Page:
Based off the name of the Klondike Gold Rush, this is a 110 mile road relay race that begins in Alaska and goes into Canada.The race starts on Friday evening, September 6th in Skagway, Alaska. It follows the trail of the Gold Rush Stampeders over the famous White Pass, through British Columbia, and into the Yukon, finishing Saturday, September 7th along the Yukon River in Whitehorse.
The 110 miles are divided into 10 legs that vary in distance from 5 miles to 16 miles long. Theres different categories from gender to age, for teams to compete against each other. Also, for teams less competitive, there can be teams of all ages and genders.
My mom has done 6 out of the 10 legs and she hopes to eventually do every leg. Some years the northern lights are out, others it is cloudy, rainy or sometimes even snowy.
Right when one runner finishes a leg, the next person takes off on theirs. Depending on what leg you do, you may get to run in the midst of the night. I really want to do it sometime, because it think it would be a really fun, beautiful experience.
Would you ever run in the Klondike if you had the opportunity?
This post doesn’t have anything to do with Alaska, but I thought it would be cool to talk about what I did during my break. Last week, my swim team and I went to Colorado Springs and trained. Each day we had two hard practices, one usually at 5:30 AM and the other sometime during the afternoon. Other than swimming, we went rock climbing, saw Garden of Gods, went hiking, played laser tag and listened to lots of people give talks. I recognized a few Olympians- Katie Ledecky, Jessica Hardy and Jason Brown.
Here’s a shot of the pool. Along the side there was the flag where every Summer Olympics has been.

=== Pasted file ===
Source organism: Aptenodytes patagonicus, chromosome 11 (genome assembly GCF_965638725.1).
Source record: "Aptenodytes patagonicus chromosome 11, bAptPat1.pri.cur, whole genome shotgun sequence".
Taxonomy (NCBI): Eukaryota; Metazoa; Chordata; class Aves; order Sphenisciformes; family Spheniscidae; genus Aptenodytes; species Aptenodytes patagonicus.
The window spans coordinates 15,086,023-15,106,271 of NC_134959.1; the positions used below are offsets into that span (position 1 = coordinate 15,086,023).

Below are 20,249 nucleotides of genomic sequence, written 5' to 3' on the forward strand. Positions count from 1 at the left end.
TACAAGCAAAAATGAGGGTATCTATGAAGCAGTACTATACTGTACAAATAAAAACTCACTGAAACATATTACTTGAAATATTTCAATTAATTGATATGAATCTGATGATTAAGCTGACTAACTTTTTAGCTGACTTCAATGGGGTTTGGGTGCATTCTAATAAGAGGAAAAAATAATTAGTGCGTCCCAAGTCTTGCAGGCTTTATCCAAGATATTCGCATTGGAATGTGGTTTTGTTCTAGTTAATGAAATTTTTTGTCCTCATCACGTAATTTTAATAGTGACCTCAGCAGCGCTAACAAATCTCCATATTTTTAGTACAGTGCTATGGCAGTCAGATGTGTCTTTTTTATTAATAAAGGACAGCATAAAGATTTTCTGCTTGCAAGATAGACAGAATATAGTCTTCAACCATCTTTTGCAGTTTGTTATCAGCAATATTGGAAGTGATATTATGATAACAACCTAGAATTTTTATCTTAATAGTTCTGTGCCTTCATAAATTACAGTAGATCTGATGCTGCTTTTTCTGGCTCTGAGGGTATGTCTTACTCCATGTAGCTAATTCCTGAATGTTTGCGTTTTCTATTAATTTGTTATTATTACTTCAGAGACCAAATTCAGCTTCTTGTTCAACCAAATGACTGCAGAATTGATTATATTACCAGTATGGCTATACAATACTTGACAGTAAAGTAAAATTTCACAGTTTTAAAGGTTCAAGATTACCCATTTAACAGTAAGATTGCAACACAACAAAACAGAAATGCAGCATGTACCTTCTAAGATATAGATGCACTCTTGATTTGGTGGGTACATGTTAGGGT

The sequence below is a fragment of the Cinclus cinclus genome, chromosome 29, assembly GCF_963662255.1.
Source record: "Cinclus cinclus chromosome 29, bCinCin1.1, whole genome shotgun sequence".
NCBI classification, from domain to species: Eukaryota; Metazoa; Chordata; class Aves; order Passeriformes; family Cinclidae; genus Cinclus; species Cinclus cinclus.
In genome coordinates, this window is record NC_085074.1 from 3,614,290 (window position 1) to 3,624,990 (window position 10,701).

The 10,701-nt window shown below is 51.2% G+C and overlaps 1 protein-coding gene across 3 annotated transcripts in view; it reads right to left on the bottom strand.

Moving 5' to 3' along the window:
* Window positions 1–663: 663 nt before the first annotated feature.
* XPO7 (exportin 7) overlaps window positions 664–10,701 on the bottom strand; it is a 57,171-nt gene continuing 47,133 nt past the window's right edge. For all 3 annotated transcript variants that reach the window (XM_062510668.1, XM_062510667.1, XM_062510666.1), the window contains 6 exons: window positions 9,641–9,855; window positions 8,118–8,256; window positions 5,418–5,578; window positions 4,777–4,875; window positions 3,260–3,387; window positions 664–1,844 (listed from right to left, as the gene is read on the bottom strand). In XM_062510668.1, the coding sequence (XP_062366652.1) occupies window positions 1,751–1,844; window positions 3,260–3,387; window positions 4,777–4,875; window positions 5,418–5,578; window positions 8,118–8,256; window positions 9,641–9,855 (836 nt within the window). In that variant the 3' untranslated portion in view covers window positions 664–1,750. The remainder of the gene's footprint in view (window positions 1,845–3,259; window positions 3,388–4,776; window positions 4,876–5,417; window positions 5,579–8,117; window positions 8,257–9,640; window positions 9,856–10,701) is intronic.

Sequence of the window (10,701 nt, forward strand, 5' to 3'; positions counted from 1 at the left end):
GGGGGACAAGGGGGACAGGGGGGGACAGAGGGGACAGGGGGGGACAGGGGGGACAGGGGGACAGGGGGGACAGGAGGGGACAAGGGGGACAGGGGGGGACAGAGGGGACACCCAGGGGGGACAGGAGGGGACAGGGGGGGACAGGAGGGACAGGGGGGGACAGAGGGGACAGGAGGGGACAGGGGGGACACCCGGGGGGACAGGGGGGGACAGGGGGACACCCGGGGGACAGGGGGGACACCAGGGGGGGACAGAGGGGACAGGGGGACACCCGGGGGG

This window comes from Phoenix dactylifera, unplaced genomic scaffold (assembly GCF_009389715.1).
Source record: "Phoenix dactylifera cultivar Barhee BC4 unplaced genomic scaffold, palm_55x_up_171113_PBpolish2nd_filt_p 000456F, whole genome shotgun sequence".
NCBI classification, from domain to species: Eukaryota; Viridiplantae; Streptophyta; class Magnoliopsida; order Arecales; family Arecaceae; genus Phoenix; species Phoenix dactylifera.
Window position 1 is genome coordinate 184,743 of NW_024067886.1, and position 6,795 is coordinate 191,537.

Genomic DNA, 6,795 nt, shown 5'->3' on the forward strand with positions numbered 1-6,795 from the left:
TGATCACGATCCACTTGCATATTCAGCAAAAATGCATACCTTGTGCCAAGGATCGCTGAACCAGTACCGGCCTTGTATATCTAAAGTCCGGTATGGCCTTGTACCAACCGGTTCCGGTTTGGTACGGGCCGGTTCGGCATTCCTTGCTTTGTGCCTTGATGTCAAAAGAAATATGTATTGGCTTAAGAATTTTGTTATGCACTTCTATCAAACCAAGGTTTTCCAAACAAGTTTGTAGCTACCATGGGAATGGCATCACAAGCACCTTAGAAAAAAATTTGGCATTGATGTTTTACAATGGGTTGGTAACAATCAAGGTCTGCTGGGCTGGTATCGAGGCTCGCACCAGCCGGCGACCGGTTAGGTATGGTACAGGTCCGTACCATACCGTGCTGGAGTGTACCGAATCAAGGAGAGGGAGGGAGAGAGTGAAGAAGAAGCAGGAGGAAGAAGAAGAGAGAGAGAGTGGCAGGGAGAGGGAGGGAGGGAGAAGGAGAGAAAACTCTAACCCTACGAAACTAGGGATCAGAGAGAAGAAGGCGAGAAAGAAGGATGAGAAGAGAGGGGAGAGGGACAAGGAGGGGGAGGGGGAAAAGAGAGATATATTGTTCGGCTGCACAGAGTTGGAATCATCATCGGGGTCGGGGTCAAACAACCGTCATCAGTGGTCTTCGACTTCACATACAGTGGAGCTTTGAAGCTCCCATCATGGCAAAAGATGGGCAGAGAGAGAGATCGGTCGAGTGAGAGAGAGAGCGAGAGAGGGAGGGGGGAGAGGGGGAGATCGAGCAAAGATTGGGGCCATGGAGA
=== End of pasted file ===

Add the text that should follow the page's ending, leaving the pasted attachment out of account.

Here was at the training center after morning practice one day.
Looking up the Incline Hike and realizing how many more stairs I need to do.
This was a trail that we walked on that was surrounded by “The Garden of the Gods” which were huge boulders.
Here’s my friends and I on our last practice of the trip happy that we survived the week.
Overall, it was a really fun, tiring trip. What did you do on your Spring Break? If you’re not in school, then were did you go on your last trip?
Something I think that all people should try sometime in their lifetime is kayaking! It’s a great way to explore new places while getting a workout.
A kayak is basically just a long narrow canoe which you paddle. It is a lot of fun to paddle around because you are so close to the water, unlike being in a normal sized boat. I would reccomend it to anyone who wants to try something new and loves being out on the water.
Last summer my friend Eliza and I paddled across the channel which separates Juneau and Douglas Island and it was pure bliss on the center of the channel with the sunset right near downtown. Also, we were lucky that is was a super moon too, which is when the moon is the closest it ever will be to Earth during its elliptical orbit. The moon was huge behind us and the sunset in front. I couldn’t capture a photo of the moon, because my iphone could not give it justice.
It was pretty funny because we were slowly paddling back, while still in the center of the channel when we hear her dad screaming at us to hurry because a cruise ship was coming! It wasn’t that close but we rushed back to shore, stumbling over the waves the huge boat creates. Another time kayaking, without realizing it, my friend and I got really close to a humpback whale. Terrified, we rowed as fast as we could in the opposite direction.
Have you ever tried kayaking?
Two years ago, during the month of July, a few of my friends and our mom’s hiked the Chilkoot Trail. It is a 33 mile hike where you begin in Dyea, Alaska, and then ends up in Lake Bennett in British Columbia, Canada. It took us about 4 and a half days, but we took our leisure time admiring the sights and beautiful surroundings. The hike began as a long flat stretch, which leads you up to the Chilkoot Pass which is a very steep rocky incline. There were some absolutely breathtaking campsites, where oranges, reds and greens coat the hills.
A pretty swaying bridge going over a stream.
The steep, but fun Chilkoot Pass.
This hike is very historical because this is the hike that prospectors and packers had to do to get through the mountains during The Gold Rush. A unbelievable part of it was that Canadian officials required that stampeders take about one ton of goods with them, to try to ensure they were prepared to survive on the frontier. Their packing list included clothing essentials, as well as rolled oats, flour, salt, and bacon. The weight ranged from between 20 pounds to 400 pounds for one ingredient. So each man had to make lots of runs ranging from 40-100 lbs, then they would have to go back and bring another load.